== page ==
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“An ounce of prevention is worth a pound of cure.” This wise saying attributed to Benjamin Franklin is heard so frequently these days it sometimes seems like a cliché. Yet the appeal of this adage is easily understood. In all areas of life—from home repair to healthcare—prevention simply makes good sense. Why not put a little effort today into prevention if it means we can avoid big problems—and expensive cures—in the future?

When Christian Reformed Church (CRC) pastors gathered recently in Grand Rapids, Michigan, to share how their involvement in peer learning has contributed to their personal and professional effectiveness, the concept of prevention versus cure came up repeatedly. The pastors’ experiences pointed to the truth of Franklin’s proverb. Investing in the health of a pastor today may require some upfront time and effort—and some financial resources—but it’s less costly than the cure.

Thanks to funding from the CRC’s Sustaining Pastoral Excellence (SPE) project through Lilly Endowment Inc., CRC pastors can now access funds to start a peer learning group, nurturing their pastoral health through mutual support, networking, mentoring, and continuing education. In 2005, 22 groups received peer learning grants through the program, and—as their leaders attested at this recent gathering—these funds were an investment in prevention, one that will no doubt yield many positive returns in the future.

Rev. Harold Winters leads a peer learning group in Ontario’s Niagara Peninsula. The group, which meets monthly, aims to deepen relationships between pastors in the region while exploring the concept of pastoral character through workshops, book discussions, a retreat, sharing and prayer. At one meeting, a psychologist met with Winter’s group to share skills in maintaining appropriate boundaries, something that protects pastors, their families and the entire congregation. Peer learning activities like these really do contribute to their effectiveness as pastors, explains Winters, but they also play a preventative role. “We are better able to serve, less likely to experience burnout and less likely to succumb to moral failure,” says Winters. “One of my colleagues referred to our peer group meetings as a workout for his spirit. If we are spiritually fit, we’re less liable to suffer spiritual injury.”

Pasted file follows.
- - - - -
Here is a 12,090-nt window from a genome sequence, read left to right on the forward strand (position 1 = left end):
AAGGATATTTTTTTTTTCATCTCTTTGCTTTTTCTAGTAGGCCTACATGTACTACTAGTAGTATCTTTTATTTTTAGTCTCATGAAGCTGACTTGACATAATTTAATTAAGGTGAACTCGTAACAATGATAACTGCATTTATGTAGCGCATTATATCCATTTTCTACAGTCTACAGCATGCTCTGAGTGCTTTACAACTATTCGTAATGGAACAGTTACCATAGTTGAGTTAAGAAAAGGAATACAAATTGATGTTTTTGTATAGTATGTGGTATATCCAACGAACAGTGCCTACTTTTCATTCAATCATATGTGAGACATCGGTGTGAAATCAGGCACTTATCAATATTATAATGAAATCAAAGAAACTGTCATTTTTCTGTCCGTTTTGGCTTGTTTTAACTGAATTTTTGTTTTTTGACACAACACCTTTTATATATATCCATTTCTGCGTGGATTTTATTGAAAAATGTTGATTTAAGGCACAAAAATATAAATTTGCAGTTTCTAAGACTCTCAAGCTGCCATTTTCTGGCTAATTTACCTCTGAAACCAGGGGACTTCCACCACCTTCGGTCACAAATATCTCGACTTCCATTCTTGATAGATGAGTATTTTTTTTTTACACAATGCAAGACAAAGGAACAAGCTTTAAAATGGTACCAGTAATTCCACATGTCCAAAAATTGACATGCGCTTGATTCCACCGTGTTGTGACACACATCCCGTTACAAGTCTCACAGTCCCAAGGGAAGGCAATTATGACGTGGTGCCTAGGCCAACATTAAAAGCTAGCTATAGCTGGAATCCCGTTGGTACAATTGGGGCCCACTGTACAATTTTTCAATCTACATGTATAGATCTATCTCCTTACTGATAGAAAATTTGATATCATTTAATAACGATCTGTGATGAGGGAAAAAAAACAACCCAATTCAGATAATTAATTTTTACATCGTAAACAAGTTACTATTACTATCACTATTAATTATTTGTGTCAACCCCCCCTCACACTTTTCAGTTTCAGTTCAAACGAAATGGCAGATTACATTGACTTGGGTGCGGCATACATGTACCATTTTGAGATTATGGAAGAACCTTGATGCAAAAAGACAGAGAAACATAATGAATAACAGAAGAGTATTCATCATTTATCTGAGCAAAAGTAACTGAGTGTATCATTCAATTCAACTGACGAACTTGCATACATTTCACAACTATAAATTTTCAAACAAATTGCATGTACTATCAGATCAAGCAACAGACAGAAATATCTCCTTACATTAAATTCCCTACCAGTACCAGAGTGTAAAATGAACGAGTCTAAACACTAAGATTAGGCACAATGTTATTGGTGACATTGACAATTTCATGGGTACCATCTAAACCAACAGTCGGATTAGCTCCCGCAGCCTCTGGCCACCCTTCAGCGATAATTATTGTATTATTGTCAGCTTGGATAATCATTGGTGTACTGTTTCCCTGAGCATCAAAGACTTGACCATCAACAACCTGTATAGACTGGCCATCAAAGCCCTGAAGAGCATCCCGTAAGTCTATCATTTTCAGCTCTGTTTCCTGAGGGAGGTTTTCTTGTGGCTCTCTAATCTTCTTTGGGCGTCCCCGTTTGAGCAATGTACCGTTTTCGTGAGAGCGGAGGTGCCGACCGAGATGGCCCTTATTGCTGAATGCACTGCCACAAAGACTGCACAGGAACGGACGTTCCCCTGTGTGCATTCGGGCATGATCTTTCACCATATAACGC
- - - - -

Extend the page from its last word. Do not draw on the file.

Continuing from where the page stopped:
Rev. Stan Workman—pastor of Oasis Community Church in Oakland, Florida—also understands the critical nature of prevention for pastors. His group was formed to provide mutual support, preventing the pastoral isolation that can lead to stress and burnout—and contribute to personal and family breakdown. “Our group provided a safe environment where participants can truly share. The continuing reward has been strong mutual support and a genuine caring about each other and our ministries. The surprise has been to see how God has arranged each gathering time to be the exact time a member of the group has needed extra care, a listening ear, and genuine feedback.”

When great distances separate pastors from their peers, as they do in the interior of British Columbia on Canada’s west coast, the need to prevent isolation is even more crucial, says Rev. Andrew Vander Leek. Vander Leek is pastor of Vernon CRC in Vernon, B.C., where he leads a peer group called the Interior B.C. Pastor’s Leadership Network. He says that while it may be difficult to measure the long-term impacts of a pastor’s involvement in a peer learning group, it’s hard to deny the correlation between healthy pastors and healthy churches. “Because of the group, we don’t feel alone in ministry,” says Vander Leek. “We are growing in our knowledge and are better equipped for leadership. We are healthier leaders with a support network of other pastors who encourage us.”

When asked if their groups will continue to meet once their funding from SPE has expired, most participants at the conference answered with a resounding “Yes!” Yet many admitted that lack of financial resources may require them to meet infrequently or to substantially downsize their activities. An alternative would be for churches to set aside some funds to ensure pastors involved in a peer group can continue to participate even after grant monies are phased out. “How can I convince my congregation that funding my involvement in a peer learning group is important?” one pastor asked. Perhaps the answer can be found in that famous Franklin quote. Churches can pay now and reap the many rewards of pastoral health and effectiveness; or, perhaps, pay later when a crisis erupts. When it comes down to a choice between an ounce of prevention or a pound of cure, the answer might become a little more obvious.

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